Editors' ChoiceBioengineering

Going Organic Yields a Super Model System

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Science Translational Medicine  30 Jun 2010:
Vol. 2, Issue 38, pp. 38ec104
DOI: 10.1126/scitranslmed.3001404

After decades and dollar figures that boggle the mind, many potential drugs are lost in translation, in part because some cell-based and animal models that are used to test new therapeutics don’t properly mimic human physiology. Artificial systems that recapitulate structural and mechanical features of living human organs have the potential to augment these more traditional model systems. This week in Science, Huh et al. describe an organ-on-a chip microdevice that mimics the alveolar-capillary interface of the human lung.

Currently available engineering technologies behind the making of microchips and microfluidic devices also can be used to create physiologically relevant cellular microenvironments ripe for the study of biochemical functions. However, until now, scientists hadn’t designed a microsystem that models the complex functions of living multi-tissue organs. To create their lung-on-a-chip, Huh et al. separated two microchannels with a membrane that was coated with either fibronectin or collagen and then cultured human endothelial and epithelial cells on opposite sides of the membrane. This model of the human alveolar-capillary interface—the key functional unit of the living lung—mimicked several organ-level functions, such as reactions to cytokine exposure and pathogen-stimulated inflammatory responses. Mechanical strain similar to breathing movements enhanced the acute toxic response of the lung mimic as well as cellular uptake of nanoparticles and their movement into the microvascular channel. The lung-on-a-chip might be an improved and cost-cutting replacement for pricey drug-screening and toxicology tests in imperfect animal models.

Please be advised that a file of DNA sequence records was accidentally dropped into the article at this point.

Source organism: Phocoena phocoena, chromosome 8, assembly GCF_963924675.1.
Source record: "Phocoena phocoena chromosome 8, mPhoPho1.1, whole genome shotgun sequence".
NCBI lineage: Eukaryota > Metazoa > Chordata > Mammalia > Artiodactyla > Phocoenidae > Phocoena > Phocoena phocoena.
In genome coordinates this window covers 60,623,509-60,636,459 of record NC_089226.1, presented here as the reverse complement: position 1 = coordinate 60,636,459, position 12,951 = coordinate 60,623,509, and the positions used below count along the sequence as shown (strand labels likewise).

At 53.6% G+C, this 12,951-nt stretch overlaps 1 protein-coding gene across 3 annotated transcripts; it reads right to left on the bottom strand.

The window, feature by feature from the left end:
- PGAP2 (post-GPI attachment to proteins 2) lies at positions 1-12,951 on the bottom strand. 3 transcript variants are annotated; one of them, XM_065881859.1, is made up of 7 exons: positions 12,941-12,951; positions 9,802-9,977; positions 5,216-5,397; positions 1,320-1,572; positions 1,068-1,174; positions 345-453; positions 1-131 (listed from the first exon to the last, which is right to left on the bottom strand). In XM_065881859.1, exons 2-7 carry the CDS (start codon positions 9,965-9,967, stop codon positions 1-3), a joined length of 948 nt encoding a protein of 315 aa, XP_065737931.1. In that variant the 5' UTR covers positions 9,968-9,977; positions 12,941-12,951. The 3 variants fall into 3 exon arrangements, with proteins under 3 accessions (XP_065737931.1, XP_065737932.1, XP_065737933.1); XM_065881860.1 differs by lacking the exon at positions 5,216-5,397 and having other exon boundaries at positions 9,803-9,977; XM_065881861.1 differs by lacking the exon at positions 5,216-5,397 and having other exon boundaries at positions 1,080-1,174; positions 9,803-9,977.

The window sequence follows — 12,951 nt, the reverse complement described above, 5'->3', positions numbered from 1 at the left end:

D. Huh et al., Reconstituting organ-level lung functions on a chip. Science 328, 1662-1668 (2010). [Abstract]

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